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Coffee Talk #4 – Diversity and Demographics

coffee talkaiAre you interested in helping to plan for Lake City’s Future?   Join us for this last Coffee Talks Series

 

When: Tuesday, June 25th, 6:30 – 8:30 pm

Where: Lake City Community Center, 12531 28th Ave NE

 

Tuesday’s Coffee Talk will focus on demographic trends and diversity in the Lake City community. Come learn more how Lake City is evolving, who makes up our community, and get ideas on making Lake City welcoming to all of its residents.

 

The evening will include a description of Lake City age, race, ethnicity, income, gender, and household characteristics.  Speakers will share their experiences reaching out and engaging diverse groups in their work. Using a roundtable format, everyone will participate in discussing what we see as opportunities and challenges as Lake City grows and changes.

 

Speakers include:

  • Rachel Miller, APA member and planner with Makers Architecture and Urban Design
  • Amber Trout, North Seattle Family Center and UW PhD Student in Interdisciplinary Planning
  • Lisa Uemoto, SHA Community Builder for Lake City Court

 

Come for coffee and talk with these experienced professionals and your neighbors about strengthening Lake City’s design and identity for the future. The intent of the Coffee Talks is to learn about key concepts that could help guide our work on the Pierre Property redevelopment and with City agencies.

 

The Washington Chapter of the American Planning Association’s Community Planning Assistance Team (CPAT) has co-hosted this series of “Coffee Talks” for the Lake City community with the Lake City Neighborhood Alliance.

Community members learn about urban design and density at “Coffee Talk”

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Lake City residents that want to have a voice in future planning of the neighborhood gathered for the second in a series of “Coffee Talks” at the Community Center on Tuesday night. (Coverage from first meeting here).

The Coffee Talk meetings are part of community efforts to educate community members as they plan for future development in Lake City. The family of longtime Lake City auto dealer Bill Pierre is looking to redevelop some of their significant property holdings along Lake City Way and in the neighborhood’s hub urban village. The redevelopment has potential to completely change central areas of the neighborhood.

“Lake City is very fortunate that the Pierre family has come to the community,” said Gerald Hansmire, founder of MAKERS architecture, planning and urban design during his presentation. “Sometimes developers come in and do what they want because no one has suggested different,” he said.

The potential redevelopment opportunity of a large swath of urban land is attracting attention from urban planners and government leaders. The City of Seattle has formed an Interdepartmental Task Force to address neighborhood issues in anticipation of redevelopment (a draft scope of interdepartmental work is expected in the next few months).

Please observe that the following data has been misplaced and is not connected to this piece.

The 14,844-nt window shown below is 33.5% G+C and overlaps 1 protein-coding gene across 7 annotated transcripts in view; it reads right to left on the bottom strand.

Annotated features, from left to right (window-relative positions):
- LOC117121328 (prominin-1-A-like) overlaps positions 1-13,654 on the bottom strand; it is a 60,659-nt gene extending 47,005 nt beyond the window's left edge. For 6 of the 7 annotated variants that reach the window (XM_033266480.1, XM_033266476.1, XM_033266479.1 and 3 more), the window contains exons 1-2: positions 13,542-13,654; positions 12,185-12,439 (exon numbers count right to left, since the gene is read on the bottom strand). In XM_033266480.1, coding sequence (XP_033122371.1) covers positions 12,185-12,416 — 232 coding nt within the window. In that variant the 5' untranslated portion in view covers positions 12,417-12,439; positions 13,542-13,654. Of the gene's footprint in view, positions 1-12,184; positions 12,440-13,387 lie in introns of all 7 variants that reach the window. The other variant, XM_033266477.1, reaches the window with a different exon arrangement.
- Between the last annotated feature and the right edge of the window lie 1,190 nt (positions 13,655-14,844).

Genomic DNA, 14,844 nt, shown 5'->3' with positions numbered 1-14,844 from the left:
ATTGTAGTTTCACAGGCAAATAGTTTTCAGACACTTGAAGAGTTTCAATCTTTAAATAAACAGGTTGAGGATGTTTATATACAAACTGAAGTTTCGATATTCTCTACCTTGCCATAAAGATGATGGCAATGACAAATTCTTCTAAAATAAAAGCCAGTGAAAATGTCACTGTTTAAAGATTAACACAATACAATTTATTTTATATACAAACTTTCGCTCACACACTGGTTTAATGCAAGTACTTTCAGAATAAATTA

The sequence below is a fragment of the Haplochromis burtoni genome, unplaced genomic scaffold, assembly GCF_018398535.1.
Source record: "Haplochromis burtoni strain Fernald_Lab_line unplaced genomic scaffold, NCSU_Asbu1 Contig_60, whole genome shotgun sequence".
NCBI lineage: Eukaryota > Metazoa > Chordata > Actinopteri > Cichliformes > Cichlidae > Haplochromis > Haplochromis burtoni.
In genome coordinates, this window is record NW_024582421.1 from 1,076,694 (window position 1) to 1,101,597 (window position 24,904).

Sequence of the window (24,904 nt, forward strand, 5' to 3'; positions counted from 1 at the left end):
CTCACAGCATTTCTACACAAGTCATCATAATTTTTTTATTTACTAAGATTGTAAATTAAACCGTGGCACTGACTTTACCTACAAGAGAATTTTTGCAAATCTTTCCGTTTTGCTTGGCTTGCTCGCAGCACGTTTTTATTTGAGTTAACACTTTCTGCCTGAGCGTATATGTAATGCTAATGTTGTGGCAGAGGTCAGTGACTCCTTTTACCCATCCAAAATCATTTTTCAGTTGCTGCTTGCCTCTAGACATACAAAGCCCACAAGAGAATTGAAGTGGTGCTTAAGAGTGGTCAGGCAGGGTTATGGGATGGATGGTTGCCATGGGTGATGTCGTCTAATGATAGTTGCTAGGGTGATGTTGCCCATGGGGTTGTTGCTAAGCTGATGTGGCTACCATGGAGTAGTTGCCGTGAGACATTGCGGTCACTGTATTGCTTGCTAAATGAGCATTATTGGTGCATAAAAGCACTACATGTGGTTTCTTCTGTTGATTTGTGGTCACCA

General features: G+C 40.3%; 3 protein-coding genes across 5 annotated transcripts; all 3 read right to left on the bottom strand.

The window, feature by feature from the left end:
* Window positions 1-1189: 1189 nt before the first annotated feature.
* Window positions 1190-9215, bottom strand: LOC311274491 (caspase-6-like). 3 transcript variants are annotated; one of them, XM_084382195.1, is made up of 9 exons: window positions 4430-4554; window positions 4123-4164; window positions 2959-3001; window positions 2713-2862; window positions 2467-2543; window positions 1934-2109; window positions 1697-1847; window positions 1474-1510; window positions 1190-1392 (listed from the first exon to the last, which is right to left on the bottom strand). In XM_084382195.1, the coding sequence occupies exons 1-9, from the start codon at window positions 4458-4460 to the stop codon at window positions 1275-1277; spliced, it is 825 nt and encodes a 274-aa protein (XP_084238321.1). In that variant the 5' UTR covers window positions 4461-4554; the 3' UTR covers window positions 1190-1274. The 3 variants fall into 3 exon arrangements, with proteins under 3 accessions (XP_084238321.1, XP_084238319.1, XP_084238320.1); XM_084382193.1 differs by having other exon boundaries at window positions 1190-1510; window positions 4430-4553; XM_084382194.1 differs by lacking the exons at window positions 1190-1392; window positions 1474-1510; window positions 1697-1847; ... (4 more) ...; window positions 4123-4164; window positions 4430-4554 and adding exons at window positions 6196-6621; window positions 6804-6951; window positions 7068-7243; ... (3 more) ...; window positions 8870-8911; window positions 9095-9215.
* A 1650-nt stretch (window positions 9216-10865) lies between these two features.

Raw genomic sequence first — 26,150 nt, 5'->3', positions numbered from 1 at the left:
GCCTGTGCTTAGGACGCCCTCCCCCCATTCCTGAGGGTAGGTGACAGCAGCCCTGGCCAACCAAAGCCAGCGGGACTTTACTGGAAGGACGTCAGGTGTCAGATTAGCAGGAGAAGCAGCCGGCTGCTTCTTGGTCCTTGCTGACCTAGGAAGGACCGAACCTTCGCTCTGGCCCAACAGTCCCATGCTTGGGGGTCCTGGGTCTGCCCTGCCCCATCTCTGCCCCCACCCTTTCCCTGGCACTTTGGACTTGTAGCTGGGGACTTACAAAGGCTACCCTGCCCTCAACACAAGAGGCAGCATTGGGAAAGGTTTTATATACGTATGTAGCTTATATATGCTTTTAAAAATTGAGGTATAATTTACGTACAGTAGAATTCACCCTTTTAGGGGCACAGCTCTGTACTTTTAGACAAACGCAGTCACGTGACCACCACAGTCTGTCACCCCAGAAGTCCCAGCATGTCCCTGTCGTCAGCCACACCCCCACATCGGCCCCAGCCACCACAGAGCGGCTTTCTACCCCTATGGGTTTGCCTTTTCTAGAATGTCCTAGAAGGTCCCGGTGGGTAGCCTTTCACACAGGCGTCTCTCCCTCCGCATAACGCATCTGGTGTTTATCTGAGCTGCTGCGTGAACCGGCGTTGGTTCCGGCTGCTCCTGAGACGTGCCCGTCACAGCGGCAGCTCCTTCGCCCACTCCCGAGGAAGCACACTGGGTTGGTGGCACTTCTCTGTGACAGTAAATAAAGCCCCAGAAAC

During the Coffee Talk the group discussed urban design and density after presentations by Jeanne Krikawa, co-chair of the Seattle Planning Commission Land Use and Transportation Committee and partner at The Underhill Co., Geoffrey Wentlandt, senior urban design planner with the City of Seattle Department of Planning and Development and Hansmire of MAKERS.

Community members discussed zoning and design review at the meeting and how the two can be used as tools for a neighborhood to guide development. The limitations of design review were also noted. There was much discussion around the fact that the last time neighborhood design guidelines were approved was in 2007, guided by the Lake City Community Council. Some in attendance said that the Lake City Community Council represented a relatively small geographic area in greater Lake City at the time and with significant plans for redevelopment in Lake City, the guidelines should be updated.

Also discussed at the meeting was The North District Neighborhood Plan for Lake City, a massive effort in the late nineties that brought dozens of community members together with the City of Seattle to create a document to guide the future of the neighborhood.

The document looked at the development of Lake City from 1999 to 2014. Much of what was written into the plan still applies today. Also, much of what was planned was never realized.

Some at the meeting had never heard of The North District Neighborhood Plan for Lake City, and many in the general community likely also have not. Therefore, it is embedded below, broken into 10 sections. The first section is immediately below this text. The remaining nine are below the jump. This document is worth browsing as it lays out plans and ideas for Lake City, many that still apply today.

Download (PDF, 274KB)

Section 1

More sections below:

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